Luxembourg offers great Travel Vacation
August 24th, 2005
Grand-Duchy of Luxembourg doesn’t sit comfortably on most people’s
‘must-do’ lists when travelling, but it is definitely worth stopping
City is a rather grand old place resting high up on a rock
surrounded by ravines. The areas in the valleys are filled with
quaint buildings and a meandering river or two – the Pétrusse and
Alzette. The ravines are spanned by some seriously impressive
bridges, some of which are drawcards in their own right. The city
itself is 1000 years old and has a history big in the art of war and
defence. The new sections of the city, mainly a commercial and
financial district, play an important role in the European community
and stretch far out onto the Kirchberg Plateau. The locals are
fiercely proud and rightly so of their country’s ongoing
contribution to the European Union.
hostel is in a brand spanking new building – the workmen hadn’t even
left yet. The facilities are brilliant however the reception a
little off-putting in its lack of interest. What sells us on the
place though is the free wi-fi connection in the cafeteria and the
hot chocolates that are well worth the euro or two.
feels rather like Brussels, with squares in the middle of the town
full of chairs, tables and performers. Paved pedestrian-only
streets dominate the main shopping area, which makes for a relaxing
wander while window-shopping.
two markets – flowers and vegetables at Place Guillaume II and a
brocante (antiques and bric-a-brac) at Place d’Armes. The former is
impressive in size and selection and it’s easy to come away with
lunch fresh from the garden.
City is one of those places where turning up one street and then
another can reveal some real highlights and polarities in
architecture. Every so often you’ll stumble across some serious
looking fortifications or peer over a stone wall or a soaring bridge
and down onto a pocket-sized village below. Along with the modern
office buildings, the Kirchberg Plateau has an array of over-sized
capital we drive north up the middle of the country following the
Alzette River. Turning east at Ettelbrück, we head through Diekirch
and onto Vianden, which sits right on the border with Germany.
we notice a trickle of walkers with red faces that soon turns into a
torrent. There’s also a number of proper army looking types among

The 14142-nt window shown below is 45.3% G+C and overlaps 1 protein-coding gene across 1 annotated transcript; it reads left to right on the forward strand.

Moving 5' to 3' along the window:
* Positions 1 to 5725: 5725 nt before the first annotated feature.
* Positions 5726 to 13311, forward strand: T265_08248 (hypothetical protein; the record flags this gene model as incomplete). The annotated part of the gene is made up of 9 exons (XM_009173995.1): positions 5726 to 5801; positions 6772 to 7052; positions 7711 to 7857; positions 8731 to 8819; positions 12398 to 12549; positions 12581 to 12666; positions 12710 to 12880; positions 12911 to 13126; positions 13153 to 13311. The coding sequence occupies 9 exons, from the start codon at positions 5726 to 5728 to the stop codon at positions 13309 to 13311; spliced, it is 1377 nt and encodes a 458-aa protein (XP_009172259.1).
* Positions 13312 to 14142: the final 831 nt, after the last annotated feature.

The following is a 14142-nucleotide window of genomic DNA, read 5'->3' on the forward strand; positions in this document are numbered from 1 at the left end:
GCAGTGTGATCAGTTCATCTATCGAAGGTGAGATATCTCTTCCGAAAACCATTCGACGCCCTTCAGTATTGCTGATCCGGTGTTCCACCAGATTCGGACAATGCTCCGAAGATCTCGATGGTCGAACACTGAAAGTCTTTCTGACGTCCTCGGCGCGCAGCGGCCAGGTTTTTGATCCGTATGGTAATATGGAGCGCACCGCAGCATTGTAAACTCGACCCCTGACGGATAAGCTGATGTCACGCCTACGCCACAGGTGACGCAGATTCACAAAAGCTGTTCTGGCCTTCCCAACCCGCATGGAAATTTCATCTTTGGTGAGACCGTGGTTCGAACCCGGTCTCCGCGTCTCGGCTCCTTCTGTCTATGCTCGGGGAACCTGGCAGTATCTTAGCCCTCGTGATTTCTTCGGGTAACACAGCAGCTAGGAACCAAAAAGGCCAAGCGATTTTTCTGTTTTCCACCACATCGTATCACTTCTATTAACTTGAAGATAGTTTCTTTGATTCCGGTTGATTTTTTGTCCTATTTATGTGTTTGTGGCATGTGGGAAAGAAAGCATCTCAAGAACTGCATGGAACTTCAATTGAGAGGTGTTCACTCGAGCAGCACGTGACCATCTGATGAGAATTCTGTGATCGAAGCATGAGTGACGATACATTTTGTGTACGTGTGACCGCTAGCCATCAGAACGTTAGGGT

them. This snake of walkers, all huffing and puffing, carries on
for a few miles of driving – there are serious numbers of people
exercising here! We find out later from an English person living in
Vianden that it’s the annual Army March – a weekend of 40
kilometer marches that
draws around 10,000 people every year from across Europe – including
a very tired and sweaty coach load at our next hostel.
close to perfection and the ideal place for us to finish this stint
The cobbled town flows down the side of a valley along a winding
roadway. Almost indescribably majestic is its chateau, which is the
town’s crowning glory.
Looking at it
in the flesh and in pictures, it’s virtually impossible to believe
this was a ruin just 30 years ago. Someone with amazing vision took
the shell that was the chateau and has restored it to its former
glory, working from drawings taken over the past few hundred years.
This chateau alone is worth the visit to Luxembourg.
started out as a Roman fort and over the centuries grew in size and
importance and was previously owned by the ruling family of
Luxembourg. It has an excellent display detailing the restoration
work and in some areas you can see the work still in progress. This
is a town’s labour of love and just incredible.
itself is set up for tourists and seems to be popular with those on
motorcycle tours. There is an ample selection of good cafés and a
museum to Victor Hugo who spent two years here while in exile from
France in the 1870s. To escape the daytime visitors, we walk along
meandering roads in the surrounding hills and woodlands that are
easy to follow and perfect for losing track of time on.
But we keep
coming back to the chateau – just about every viewpoint is directed
towards it – and it’s a pleasant way to finish our journey gazing up
at it as we sit by the river, sipping on a local wine.
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